1998 murder victim in Henry County identified
Many did work to solve mystery
April 14, 2008
Nine years after hunters found a murder victim wrapped in a Mickey Mouse blanket in a Henry County ditch, investigators have put a name to his remains.
The man was killed on an eastern Jefferson County farm in a 1998 cocaine deal, and three people were convicted of killing the unidentified man.
But his name is known now, thanks to the Kentucky medical examiner's office, a Texas Ranger, federal missing-person databases, DNA analysis and a national network of volunteers who help solve unexplained disappearances.
He was Miguel Angel Garcia, and his mother in southern Texas reported him missing in 1998.
Hunters found his skeletal remains in February 1999.
He had been shot and beaten, concluded Kentucky's forensic anthropologist, Emily Craig.
He wore a gold bracelet, jeans, a blue shirt and sandals, but bore no identification.
The circumstances of Garcia's murder came to light when a man who helped the killers dispose of the body was arrested on other charges and talked about the slaying.
That led to murder convictions in 2002 of Patrick W. Meeks, Michael Anthony "Tony" Peak and Leann E. Bearden, all in their 30s.
According to testimony, they lured Garcia to the farm to rob him of cocaine he planned to sell them.
Meeks and Peak were sentenced in Jefferson Circuit Court to life in prison without the possibility of parole for 25 years, while Bearden, who cooperated in the investigation, accepted a 20-year sentence.
The identification of the victim was pieced together over the next several years, in a case reminiscent of the TV dramas "Bones" and "Cold Case."
In early 2003, the Kentucky medical examiner's office sent bone samples to the FBI's missing-person DNA database in Quantico, Va., according to a case summary provided by Craig.
DNA information from the bone was uploaded into an index of unidentified human remains.
Four years later another database came into play when the U.S. Justice Department started the National Missing and Unidentified Persons System (NamUs).
Details of the Kentucky corpse were put in that new online repository.
A few months later, last December, Sgt. Ray Ramon of the Texas Rangers received a tip that human remains found in a Dallas suburb might be Garcia's.
But that led Ramon to reopen the case. Interviewing Garcia's mother, he obtained a swab of her DNA and had it placed in a DNA index of missing persons' relatives.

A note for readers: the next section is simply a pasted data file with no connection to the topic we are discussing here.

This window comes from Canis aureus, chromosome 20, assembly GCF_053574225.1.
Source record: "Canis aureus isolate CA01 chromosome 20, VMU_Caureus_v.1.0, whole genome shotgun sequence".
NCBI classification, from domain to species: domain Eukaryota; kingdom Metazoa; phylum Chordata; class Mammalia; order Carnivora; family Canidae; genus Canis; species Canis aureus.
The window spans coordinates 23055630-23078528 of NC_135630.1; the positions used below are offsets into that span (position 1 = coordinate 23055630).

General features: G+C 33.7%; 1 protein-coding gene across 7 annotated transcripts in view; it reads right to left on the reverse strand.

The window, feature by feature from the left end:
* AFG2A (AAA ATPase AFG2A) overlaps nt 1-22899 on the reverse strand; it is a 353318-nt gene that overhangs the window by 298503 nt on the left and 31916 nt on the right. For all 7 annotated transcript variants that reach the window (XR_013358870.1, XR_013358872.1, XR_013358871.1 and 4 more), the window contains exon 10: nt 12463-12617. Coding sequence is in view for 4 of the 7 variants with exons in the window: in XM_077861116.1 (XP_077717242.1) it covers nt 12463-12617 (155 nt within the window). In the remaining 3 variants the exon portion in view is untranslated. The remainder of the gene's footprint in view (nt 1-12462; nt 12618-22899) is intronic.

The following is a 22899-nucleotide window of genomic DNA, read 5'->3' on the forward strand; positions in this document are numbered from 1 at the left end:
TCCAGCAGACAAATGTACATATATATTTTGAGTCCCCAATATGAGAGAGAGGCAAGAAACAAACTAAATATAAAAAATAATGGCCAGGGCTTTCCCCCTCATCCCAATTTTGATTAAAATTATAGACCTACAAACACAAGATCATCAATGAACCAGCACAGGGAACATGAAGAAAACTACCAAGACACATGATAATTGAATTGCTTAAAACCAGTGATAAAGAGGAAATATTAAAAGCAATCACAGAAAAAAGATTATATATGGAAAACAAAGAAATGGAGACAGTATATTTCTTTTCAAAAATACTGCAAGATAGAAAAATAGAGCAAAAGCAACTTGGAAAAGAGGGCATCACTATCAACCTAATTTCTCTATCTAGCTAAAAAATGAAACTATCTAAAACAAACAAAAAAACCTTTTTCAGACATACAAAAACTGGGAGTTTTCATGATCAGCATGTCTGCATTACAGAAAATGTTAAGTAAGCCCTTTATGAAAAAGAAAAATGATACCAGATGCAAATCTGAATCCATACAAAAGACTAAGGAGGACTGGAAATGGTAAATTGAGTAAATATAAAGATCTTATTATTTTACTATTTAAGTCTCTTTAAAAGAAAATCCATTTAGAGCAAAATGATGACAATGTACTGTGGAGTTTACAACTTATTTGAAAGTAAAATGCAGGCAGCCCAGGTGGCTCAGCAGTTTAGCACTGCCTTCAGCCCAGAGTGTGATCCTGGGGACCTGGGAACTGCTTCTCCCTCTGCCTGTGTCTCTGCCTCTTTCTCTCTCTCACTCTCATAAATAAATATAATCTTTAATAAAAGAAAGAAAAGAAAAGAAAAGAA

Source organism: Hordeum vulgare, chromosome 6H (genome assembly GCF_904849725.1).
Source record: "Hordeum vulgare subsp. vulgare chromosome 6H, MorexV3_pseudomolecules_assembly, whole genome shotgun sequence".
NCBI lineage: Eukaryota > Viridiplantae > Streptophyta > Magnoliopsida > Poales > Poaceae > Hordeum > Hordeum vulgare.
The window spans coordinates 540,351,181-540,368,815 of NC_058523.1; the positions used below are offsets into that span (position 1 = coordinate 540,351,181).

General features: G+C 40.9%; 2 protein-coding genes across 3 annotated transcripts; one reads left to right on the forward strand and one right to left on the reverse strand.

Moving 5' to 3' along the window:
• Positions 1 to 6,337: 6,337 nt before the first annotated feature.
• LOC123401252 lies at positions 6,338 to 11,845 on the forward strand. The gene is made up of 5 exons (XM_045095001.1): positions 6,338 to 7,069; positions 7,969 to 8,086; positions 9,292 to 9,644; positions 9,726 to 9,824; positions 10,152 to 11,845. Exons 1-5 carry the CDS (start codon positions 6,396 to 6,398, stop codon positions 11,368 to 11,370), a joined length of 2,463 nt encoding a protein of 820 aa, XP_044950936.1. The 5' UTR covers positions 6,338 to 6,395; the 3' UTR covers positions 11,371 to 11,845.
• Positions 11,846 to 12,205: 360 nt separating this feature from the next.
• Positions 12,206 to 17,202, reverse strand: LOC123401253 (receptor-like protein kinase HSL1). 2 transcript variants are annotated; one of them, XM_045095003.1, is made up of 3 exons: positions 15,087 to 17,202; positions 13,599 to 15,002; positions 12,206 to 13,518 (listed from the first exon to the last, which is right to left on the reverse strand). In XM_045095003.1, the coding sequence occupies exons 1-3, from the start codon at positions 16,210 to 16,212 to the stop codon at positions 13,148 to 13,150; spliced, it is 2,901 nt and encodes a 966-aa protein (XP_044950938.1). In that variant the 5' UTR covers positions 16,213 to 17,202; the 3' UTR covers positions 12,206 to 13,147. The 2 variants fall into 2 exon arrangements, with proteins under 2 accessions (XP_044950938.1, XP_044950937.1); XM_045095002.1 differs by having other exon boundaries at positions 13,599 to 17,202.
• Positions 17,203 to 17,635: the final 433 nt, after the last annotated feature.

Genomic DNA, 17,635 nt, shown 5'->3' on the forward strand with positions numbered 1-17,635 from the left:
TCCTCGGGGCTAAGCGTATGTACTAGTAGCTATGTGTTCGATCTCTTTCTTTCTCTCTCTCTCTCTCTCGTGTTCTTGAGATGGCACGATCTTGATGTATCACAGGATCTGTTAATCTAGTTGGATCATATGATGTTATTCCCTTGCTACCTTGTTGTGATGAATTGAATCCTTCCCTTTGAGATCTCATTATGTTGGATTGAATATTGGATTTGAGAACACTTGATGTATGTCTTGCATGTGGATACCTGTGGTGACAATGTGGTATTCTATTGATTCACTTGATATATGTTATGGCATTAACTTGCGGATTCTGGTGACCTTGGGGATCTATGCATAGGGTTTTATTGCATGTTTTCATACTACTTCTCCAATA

Meanwhile, the Doe Network -- a volunteer organization that seeks to match unidentified remains with missing persons -- spotted similarities between the Kentucky case and Garcia's.
The network thought a photo of Garcia looked like a facial reconstruction of the Henry County remains, Craig said.
Also, the Texas police report said Garcia had told people he was going to Kentucky.
The Doe Network's Kentucky-Tennessee director, Todd Matthews of Livingston, Tenn., called Craig.
She contacted the Texas Department of Public Safety and learned it was pursuing a separate Doe Network tip.
Craig sent Ramon dental records from the Kentucky case file, while he obtained Garcia's dental chart from the South Texas Veterans Health Care System.
The two sets of records matched.
Meanwhile, comparison of DNA from the remains and Garcia's mother confirmed the identification, which authorities made official Wednesday.
Garcia's mother in Freer, Texas, was notified Friday.
Ramon said in an interview he wasn't there when she was told, but "I probably think that she knew deep in her heart that this was not going to be a good outcome."
Craig said she has been working with federal officials since 2003 to help get the NamUs system going.
"This case proves how valuable that is," she said.
The Kentucky medical examiner's office has been diligent in uploading cases into it, Craig said -- "every known case of unidentified remains going back to the early '70s."
Matthews, who is the Doe Network's national media director as well as its Kentucky-Tennessee director, said the Kentucky medical examiner's office is "1,000 percent better" than most states'.
"If somebody kills me in Tennessee, I hope they throw me out in Kentucky," he said.